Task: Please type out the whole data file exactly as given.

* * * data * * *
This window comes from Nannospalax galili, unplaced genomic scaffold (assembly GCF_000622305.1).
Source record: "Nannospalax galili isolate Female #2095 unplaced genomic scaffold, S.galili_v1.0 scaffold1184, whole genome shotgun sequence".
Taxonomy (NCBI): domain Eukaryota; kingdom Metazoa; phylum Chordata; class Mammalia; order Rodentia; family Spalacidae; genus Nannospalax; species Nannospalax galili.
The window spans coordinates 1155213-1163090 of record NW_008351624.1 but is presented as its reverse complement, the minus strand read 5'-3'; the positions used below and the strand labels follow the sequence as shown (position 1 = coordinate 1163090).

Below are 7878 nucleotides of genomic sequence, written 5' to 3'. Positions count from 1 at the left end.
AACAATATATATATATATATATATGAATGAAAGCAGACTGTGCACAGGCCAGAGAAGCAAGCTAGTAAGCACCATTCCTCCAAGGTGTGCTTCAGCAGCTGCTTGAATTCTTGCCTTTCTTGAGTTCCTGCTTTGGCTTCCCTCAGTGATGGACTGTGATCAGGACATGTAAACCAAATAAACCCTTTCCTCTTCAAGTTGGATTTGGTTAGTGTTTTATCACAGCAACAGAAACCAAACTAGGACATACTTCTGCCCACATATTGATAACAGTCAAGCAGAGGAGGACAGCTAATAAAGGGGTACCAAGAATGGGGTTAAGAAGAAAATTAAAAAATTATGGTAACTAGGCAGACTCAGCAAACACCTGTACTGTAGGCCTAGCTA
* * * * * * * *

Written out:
This window comes from Nannospalax galili, unplaced genomic scaffold (assembly GCF_000622305.1).
Source record: "Nannospalax galili isolate Female #2095 unplaced genomic scaffold, S.galili_v1.0 scaffold1184, whole genome shotgun sequence".
Taxonomy (NCBI): domain Eukaryota; kingdom Metazoa; phylum Chordata; class Mammalia; order Rodentia; family Spalacidae; genus Nannospalax; species Nannospalax galili.
The window spans coordinates 1155213-1163090 of record NW_008351624.1 but is presented as its reverse complement, the minus strand read 5'-3'; the positions used below and the strand labels follow the sequence as shown (position 1 = coordinate 1163090).

Below are 7878 nucleotides of genomic sequence, written 5' to 3'. Positions count from 1 at the left end.
AACAATATATATATATATATATATGAATGAAAGCAGACTGTGCACAGGCCAGAGAAGCAAGCTAGTAAGCACCATTCCTCCAAGGTGTGCTTCAGCAGCTGCTTGAATTCTTGCCTTTCTTGAGTTCCTGCTTTGGCTTCCCTCAGTGATGGACTGTGATCAGGACATGTAAACCAAATAAACCCTTTCCTCTTCAAGTTGGATTTGGTTAGTGTTTTATCACAGCAACAGAAACCAAACTAGGACATACTTCTGCCCACATATTGATAACAGTCAAGCAGAGGAGGACAGCTAATAAAGGGGTACCAAGAATGGGGTTAAGAAGAAAATTAAAAAATTATGGTAACTAGGCAGACTCAGCAAACACCTGTACTGTAGGCCTAGCTA